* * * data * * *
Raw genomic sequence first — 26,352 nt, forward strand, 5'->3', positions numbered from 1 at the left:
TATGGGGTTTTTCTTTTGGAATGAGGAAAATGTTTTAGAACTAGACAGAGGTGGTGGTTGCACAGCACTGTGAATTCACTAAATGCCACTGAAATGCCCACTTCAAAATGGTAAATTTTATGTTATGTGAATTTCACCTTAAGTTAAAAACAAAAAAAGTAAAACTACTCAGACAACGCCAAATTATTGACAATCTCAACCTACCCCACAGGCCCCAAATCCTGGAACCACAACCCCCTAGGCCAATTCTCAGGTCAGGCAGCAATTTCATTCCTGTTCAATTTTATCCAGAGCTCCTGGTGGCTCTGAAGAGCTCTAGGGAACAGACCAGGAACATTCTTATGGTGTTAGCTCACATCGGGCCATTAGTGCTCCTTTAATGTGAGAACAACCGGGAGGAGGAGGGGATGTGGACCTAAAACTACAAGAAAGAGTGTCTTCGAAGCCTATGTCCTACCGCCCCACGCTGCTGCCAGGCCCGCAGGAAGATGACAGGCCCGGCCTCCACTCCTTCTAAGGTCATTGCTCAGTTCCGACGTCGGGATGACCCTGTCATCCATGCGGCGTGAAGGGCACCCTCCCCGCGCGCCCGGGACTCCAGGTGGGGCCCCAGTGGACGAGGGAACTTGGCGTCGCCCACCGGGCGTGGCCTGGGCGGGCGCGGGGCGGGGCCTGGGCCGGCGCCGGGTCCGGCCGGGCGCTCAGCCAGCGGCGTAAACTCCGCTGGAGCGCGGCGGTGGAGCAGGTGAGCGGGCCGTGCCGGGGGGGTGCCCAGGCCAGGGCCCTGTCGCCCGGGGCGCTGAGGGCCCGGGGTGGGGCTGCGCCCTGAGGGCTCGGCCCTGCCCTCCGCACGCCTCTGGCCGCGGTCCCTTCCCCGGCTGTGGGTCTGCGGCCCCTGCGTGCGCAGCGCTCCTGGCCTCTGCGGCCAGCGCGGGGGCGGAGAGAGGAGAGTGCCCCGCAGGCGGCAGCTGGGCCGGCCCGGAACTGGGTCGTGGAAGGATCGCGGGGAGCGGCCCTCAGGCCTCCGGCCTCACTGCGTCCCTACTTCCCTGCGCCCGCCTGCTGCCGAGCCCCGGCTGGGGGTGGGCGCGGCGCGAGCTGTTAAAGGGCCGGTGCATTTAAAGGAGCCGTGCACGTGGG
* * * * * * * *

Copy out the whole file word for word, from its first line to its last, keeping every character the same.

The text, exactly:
Raw genomic sequence first — 26,352 nt, forward strand, 5'->3', positions numbered from 1 at the left:
TATGGGGTTTTTCTTTTGGAATGAGGAAAATGTTTTAGAACTAGACAGAGGTGGTGGTTGCACAGCACTGTGAATTCACTAAATGCCACTGAAATGCCCACTTCAAAATGGTAAATTTTATGTTATGTGAATTTCACCTTAAGTTAAAAACAAAAAAAGTAAAACTACTCAGACAACGCCAAATTATTGACAATCTCAACCTACCCCACAGGCCCCAAATCCTGGAACCACAACCCCCTAGGCCAATTCTCAGGTCAGGCAGCAATTTCATTCCTGTTCAATTTTATCCAGAGCTCCTGGTGGCTCTGAAGAGCTCTAGGGAACAGACCAGGAACATTCTTATGGTGTTAGCTCACATCGGGCCATTAGTGCTCCTTTAATGTGAGAACAACCGGGAGGAGGAGGGGATGTGGACCTAAAACTACAAGAAAGAGTGTCTTCGAAGCCTATGTCCTACCGCCCCACGCTGCTGCCAGGCCCGCAGGAAGATGACAGGCCCGGCCTCCACTCCTTCTAAGGTCATTGCTCAGTTCCGACGTCGGGATGACCCTGTCATCCATGCGGCGTGAAGGGCACCCTCCCCGCGCGCCCGGGACTCCAGGTGGGGCCCCAGTGGACGAGGGAACTTGGCGTCGCCCACCGGGCGTGGCCTGGGCGGGCGCGGGGCGGGGCCTGGGCCGGCGCCGGGTCCGGCCGGGCGCTCAGCCAGCGGCGTAAACTCCGCTGGAGCGCGGCGGTGGAGCAGGTGAGCGGGCCGTGCCGGGGGGGTGCCCAGGCCAGGGCCCTGTCGCCCGGGGCGCTGAGGGCCCGGGGTGGGGCTGCGCCCTGAGGGCTCGGCCCTGCCCTCCGCACGCCTCTGGCCGCGGTCCCTTCCCCGGCTGTGGGTCTGCGGCCCCTGCGTGCGCAGCGCTCCTGGCCTCTGCGGCCAGCGCGGGGGCGGAGAGAGGAGAGTGCCCCGCAGGCGGCAGCTGGGCCGGCCCGGAACTGGGTCGTGGAAGGATCGCGGGGAGCGGCCCTCAGGCCTCCGGCCTCACTGCGTCCCTACTTCCCTGCGCCCGCCTGCTGCCGAGCCCCGGCTGGGGGTGGGCGCGGCGCGAGCTGTTAAAGGGCCGGTGCATTTAAAGGAGCCGTGCACGTGGG